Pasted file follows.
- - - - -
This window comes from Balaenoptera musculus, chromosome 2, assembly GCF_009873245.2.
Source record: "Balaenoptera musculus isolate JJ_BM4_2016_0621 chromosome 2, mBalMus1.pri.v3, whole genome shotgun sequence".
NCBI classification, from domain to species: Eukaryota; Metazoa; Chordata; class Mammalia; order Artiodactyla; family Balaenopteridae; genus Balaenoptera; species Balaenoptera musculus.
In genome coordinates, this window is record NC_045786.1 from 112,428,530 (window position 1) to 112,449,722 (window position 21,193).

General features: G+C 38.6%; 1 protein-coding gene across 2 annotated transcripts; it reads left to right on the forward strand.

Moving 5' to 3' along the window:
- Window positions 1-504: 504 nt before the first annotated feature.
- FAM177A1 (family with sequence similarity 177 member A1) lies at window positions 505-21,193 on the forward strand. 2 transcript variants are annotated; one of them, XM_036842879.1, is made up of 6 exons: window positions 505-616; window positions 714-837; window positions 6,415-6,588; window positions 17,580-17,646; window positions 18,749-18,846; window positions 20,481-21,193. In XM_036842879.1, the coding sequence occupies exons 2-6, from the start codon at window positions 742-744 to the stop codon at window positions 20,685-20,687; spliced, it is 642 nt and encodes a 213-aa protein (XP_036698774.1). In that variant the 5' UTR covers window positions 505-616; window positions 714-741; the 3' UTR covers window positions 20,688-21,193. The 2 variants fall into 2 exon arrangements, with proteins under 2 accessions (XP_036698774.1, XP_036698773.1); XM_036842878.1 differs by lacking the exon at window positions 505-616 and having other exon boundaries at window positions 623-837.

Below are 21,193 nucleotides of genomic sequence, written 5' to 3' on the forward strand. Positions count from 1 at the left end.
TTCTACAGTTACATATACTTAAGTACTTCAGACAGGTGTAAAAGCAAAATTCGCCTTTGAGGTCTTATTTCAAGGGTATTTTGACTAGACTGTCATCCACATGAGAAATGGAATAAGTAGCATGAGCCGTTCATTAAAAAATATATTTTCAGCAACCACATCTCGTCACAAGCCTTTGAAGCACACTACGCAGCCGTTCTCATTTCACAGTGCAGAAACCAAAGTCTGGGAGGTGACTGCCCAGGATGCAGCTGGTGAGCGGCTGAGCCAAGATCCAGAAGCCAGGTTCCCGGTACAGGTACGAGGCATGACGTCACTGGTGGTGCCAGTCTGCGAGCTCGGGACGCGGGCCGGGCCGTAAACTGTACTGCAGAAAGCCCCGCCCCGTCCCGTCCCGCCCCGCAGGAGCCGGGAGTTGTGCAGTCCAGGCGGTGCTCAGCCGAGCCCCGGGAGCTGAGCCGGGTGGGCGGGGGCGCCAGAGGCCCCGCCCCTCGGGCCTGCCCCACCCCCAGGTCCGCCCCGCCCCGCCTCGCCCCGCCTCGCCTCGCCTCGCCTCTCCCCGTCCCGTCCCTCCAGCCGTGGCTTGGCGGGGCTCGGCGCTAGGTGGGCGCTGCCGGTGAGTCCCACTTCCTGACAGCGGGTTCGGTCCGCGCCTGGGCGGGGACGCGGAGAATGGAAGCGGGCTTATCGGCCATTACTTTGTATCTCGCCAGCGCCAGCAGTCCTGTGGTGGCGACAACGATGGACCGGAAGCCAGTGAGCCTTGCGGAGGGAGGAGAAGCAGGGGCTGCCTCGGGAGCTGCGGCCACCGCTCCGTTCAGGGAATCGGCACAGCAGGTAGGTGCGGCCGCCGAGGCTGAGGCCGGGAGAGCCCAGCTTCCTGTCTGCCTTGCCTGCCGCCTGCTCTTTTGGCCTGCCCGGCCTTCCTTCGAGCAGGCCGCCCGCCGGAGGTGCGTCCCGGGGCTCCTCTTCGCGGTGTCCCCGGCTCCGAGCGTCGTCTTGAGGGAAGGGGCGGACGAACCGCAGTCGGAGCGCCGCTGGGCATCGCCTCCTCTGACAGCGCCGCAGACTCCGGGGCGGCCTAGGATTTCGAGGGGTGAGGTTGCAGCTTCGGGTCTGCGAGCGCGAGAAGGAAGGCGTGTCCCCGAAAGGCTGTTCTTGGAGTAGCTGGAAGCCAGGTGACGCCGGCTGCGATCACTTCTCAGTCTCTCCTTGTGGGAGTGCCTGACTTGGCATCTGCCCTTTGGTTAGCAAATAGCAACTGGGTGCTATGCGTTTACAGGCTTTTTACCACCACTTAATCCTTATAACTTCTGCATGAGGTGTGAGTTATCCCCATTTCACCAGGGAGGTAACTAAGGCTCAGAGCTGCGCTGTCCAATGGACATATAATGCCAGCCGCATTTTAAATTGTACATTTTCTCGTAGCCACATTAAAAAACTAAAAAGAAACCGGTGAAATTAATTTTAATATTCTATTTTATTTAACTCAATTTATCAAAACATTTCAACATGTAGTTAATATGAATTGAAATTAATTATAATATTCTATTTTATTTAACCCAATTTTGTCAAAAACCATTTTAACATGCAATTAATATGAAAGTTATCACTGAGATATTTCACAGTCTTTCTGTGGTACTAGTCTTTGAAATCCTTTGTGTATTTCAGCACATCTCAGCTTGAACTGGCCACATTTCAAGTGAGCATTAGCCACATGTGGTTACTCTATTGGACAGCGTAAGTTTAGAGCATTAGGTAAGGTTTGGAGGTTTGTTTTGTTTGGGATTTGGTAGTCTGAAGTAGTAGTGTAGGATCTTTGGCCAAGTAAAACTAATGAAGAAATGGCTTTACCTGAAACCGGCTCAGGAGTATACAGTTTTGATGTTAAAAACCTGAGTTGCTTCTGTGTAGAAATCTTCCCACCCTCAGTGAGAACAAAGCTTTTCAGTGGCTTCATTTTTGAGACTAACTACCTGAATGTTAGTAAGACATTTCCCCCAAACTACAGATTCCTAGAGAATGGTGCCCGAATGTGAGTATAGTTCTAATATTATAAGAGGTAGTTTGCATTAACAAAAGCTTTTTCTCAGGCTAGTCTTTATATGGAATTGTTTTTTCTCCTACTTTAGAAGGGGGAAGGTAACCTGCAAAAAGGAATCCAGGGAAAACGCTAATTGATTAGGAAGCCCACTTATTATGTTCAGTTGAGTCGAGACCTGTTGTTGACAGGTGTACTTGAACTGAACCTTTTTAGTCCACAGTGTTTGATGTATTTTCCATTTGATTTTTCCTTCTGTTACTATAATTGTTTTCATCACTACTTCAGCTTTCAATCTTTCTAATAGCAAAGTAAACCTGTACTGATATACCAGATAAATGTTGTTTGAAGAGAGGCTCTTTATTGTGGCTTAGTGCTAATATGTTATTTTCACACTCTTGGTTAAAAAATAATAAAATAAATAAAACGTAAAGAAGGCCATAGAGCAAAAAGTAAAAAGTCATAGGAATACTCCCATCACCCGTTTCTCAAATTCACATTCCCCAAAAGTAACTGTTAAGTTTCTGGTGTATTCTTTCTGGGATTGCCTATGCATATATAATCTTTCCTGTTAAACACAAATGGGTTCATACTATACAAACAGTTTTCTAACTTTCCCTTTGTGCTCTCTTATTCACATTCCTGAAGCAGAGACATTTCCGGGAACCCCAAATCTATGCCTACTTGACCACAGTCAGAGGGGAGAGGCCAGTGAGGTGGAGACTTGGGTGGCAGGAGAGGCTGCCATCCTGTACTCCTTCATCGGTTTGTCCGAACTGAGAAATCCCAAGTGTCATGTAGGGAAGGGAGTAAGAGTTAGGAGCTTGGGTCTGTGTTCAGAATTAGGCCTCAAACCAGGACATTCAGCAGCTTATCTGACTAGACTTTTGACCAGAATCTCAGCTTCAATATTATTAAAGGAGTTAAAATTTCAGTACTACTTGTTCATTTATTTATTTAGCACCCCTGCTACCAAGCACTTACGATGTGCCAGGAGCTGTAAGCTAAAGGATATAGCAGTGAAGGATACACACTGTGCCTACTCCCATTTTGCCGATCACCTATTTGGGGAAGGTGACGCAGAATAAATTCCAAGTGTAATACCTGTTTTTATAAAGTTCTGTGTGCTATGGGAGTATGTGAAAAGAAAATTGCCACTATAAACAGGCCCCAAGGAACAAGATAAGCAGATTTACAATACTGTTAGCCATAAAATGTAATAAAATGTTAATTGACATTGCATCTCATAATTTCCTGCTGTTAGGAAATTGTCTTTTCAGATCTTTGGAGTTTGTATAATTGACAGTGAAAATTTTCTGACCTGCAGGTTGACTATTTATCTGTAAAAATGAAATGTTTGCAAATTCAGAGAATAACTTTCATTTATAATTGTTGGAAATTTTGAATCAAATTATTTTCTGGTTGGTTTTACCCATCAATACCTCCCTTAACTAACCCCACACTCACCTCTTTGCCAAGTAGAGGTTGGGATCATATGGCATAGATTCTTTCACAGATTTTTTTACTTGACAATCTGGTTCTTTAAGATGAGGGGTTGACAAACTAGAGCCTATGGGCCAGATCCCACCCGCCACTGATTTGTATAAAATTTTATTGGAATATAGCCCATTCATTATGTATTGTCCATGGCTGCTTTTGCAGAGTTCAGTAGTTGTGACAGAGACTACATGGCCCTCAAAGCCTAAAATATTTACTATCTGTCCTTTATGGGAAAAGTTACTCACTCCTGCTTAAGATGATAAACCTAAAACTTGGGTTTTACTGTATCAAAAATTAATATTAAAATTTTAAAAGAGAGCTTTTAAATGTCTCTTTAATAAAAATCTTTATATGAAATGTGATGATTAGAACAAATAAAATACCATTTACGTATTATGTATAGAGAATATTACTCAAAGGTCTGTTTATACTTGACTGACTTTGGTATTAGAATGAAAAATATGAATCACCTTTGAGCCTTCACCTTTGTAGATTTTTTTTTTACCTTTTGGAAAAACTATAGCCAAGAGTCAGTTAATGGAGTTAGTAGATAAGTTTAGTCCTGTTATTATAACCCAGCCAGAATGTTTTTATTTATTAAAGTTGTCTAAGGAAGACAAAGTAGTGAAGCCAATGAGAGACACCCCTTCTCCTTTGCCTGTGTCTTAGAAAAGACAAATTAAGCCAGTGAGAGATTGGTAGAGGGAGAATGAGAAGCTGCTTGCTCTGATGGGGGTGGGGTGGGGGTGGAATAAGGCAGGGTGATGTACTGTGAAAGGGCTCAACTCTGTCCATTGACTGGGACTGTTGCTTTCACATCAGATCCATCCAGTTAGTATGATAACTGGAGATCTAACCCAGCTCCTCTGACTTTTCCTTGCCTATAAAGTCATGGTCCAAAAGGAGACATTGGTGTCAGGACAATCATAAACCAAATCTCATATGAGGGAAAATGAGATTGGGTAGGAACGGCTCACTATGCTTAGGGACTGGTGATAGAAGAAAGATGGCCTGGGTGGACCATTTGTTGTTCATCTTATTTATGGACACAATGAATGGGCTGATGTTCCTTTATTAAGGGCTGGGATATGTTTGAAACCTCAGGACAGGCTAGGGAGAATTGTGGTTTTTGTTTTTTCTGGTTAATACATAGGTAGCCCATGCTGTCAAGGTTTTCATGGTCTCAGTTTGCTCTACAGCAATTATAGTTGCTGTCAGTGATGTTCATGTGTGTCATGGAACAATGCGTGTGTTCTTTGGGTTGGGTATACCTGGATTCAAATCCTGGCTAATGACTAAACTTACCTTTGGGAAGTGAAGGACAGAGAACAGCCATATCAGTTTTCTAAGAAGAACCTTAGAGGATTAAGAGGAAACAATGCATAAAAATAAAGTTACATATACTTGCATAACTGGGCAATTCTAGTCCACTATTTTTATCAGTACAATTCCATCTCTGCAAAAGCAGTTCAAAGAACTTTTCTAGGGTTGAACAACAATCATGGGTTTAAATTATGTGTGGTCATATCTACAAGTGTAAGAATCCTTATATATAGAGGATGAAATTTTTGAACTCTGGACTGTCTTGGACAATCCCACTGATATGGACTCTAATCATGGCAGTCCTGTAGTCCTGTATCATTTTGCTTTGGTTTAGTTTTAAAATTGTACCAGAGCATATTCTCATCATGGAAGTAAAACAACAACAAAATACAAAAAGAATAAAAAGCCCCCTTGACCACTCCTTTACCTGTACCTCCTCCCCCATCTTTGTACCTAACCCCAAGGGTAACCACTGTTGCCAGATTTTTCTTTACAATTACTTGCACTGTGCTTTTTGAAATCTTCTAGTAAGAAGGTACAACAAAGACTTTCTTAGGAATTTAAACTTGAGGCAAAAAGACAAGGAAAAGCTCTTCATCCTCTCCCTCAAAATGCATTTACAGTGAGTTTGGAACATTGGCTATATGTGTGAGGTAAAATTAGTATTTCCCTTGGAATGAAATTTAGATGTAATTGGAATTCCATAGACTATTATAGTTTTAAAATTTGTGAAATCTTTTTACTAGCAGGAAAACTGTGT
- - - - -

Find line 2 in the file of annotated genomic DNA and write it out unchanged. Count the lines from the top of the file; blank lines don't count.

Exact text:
Source record: "Balaenoptera musculus isolate JJ_BM4_2016_0621 chromosome 2, mBalMus1.pri.v3, whole genome shotgun sequence".